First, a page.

by Marlene Berlin
When the Historic Preservation Review Board meets this Thursday and next week, Intelsat will not be on the agenda. And in fact, “the case is being postponed indefinitely.”
The application of the DC Preservation League to give landmark status to Intelsat was on a draft agenda released a month ago, but was not on the final version released last Friday.
Kim Williams, the staff architectural historian at HPRB who is handling this nomination, emailed to let me know that “Intelsat is not going forward to HPRB this month because the owner has requested that it not be heard, and there are no permits on the building that would trigger such a hearing. So, the case is being postponed indefinitely.”
Whether this has any bearing on HPRB’s decision or not, the Intelsat building’s new owners do oppose landmark status. ANC 3F Chairman Adam Tope announced at the May 20th ANC meeting that the owners have come out against the designation.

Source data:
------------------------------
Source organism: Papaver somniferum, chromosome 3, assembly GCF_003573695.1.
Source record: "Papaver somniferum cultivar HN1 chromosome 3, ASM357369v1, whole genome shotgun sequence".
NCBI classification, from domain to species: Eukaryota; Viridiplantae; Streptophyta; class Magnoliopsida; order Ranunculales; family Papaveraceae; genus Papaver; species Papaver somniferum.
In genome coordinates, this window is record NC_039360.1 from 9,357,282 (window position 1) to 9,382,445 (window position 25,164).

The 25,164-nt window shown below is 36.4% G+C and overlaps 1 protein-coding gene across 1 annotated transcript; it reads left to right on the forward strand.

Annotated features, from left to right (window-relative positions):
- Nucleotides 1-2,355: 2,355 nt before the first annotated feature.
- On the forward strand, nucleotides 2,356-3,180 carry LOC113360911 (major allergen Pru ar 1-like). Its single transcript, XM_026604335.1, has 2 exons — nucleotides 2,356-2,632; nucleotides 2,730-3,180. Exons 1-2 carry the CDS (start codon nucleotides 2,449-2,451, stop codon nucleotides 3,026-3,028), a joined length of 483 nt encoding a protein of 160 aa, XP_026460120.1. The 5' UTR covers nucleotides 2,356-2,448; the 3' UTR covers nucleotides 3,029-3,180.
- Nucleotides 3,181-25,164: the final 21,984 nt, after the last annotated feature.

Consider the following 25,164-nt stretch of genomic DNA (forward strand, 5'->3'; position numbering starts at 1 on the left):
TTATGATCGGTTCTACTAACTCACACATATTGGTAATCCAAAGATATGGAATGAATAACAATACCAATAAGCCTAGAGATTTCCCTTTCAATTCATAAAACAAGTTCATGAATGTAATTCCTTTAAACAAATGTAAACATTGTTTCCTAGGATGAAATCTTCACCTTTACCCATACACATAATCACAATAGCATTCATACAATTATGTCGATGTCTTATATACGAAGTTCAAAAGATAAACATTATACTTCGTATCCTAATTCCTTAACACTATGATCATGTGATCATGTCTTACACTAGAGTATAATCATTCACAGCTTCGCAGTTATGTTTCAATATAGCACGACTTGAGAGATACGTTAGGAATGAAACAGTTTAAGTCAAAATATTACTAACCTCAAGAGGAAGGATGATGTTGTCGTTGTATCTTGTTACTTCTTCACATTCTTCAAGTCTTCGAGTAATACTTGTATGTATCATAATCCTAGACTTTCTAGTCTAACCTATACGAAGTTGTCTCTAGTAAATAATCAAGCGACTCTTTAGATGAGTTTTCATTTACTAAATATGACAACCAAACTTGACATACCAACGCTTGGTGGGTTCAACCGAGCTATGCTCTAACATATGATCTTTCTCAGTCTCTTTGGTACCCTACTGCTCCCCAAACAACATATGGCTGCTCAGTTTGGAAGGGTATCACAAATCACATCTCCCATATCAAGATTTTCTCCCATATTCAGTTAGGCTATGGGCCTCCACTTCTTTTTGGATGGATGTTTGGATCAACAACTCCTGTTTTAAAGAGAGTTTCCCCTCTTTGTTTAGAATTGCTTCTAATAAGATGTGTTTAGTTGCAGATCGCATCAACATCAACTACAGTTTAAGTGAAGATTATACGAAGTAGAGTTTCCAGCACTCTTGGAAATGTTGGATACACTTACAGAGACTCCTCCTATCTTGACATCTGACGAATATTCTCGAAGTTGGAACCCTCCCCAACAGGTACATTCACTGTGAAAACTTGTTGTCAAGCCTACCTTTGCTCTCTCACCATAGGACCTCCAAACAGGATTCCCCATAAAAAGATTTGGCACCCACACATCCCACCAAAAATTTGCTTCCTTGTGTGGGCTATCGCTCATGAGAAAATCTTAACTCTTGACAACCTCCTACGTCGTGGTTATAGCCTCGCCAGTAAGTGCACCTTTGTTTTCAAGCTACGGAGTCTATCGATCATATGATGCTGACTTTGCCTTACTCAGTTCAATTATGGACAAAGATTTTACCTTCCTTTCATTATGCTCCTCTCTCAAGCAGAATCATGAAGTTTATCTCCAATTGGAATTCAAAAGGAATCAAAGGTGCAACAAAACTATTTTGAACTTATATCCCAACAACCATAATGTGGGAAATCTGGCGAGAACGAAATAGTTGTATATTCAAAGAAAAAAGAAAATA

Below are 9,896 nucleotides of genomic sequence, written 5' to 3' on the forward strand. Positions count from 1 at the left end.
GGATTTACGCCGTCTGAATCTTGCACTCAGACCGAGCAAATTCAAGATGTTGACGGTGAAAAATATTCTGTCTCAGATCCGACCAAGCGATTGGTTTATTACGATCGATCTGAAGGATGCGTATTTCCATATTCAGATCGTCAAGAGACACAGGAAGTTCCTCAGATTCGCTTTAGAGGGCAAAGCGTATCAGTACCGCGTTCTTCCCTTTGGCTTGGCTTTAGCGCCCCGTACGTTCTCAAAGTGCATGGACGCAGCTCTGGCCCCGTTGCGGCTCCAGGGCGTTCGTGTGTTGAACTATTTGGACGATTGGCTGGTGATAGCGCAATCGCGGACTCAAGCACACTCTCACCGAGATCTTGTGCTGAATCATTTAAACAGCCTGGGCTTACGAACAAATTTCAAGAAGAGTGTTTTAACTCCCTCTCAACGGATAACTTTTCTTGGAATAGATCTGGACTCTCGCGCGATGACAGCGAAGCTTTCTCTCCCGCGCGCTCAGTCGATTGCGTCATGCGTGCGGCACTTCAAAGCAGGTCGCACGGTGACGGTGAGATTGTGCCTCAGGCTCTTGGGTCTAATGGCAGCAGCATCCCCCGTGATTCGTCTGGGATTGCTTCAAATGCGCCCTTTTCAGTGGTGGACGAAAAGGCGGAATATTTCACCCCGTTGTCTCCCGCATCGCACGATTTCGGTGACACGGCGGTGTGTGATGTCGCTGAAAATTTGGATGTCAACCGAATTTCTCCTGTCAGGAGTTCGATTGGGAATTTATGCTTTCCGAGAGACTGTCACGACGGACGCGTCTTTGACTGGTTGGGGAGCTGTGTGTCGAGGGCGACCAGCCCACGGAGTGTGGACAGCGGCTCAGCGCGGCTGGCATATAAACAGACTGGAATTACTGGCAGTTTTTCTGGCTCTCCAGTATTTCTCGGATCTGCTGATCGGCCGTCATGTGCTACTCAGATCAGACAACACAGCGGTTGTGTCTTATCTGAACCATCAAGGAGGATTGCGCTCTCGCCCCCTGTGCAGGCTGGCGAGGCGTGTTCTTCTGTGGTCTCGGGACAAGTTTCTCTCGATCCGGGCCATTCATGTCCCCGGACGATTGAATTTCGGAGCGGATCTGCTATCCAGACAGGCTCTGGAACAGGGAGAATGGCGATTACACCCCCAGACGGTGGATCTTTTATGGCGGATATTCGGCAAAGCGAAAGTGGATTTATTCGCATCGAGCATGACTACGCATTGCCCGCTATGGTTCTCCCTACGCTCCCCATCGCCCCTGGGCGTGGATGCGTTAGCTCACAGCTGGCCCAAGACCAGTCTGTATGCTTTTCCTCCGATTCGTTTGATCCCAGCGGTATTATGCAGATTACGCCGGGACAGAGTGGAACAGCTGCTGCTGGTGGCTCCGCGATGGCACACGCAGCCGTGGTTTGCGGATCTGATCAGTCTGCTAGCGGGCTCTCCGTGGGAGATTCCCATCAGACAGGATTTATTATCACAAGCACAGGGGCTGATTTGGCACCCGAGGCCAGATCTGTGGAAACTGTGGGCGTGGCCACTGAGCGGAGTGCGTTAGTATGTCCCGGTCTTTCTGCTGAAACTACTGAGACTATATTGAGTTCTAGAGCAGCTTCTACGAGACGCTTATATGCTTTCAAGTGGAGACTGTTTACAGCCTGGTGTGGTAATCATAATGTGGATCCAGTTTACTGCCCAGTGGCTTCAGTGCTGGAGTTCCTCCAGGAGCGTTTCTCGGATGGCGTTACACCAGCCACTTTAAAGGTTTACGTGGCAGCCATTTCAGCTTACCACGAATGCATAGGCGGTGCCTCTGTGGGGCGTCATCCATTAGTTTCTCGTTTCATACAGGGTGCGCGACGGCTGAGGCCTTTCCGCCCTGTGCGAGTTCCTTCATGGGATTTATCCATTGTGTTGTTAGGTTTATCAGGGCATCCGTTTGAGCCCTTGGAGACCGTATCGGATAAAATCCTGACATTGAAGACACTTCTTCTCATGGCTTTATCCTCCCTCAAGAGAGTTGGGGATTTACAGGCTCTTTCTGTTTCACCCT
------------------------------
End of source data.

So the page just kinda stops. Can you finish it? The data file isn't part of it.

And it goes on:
Bruce Yarnall, HPRB’s operations manager, recently told me that in most cases, the owner of a property is requesting or agreeing to the request for landmark status. It is the first step to get on the national registry of landmarked buildings, and that opens up the possibility of a 20 percent tax credit for rehabilitating an historic property. But designation to the national registry does not always follow.
Another reason for deferring, in any case going before the HPRB, is that an affected Advisory Neighborhood Commission is requesting more information. ANC 3F did not request such a deferral. However, some of commissioners at their April meeting commented on the lack of information before voting on sending a letter opposing landmark status for this building. The commissioners voted 4 to 3 to send the letter.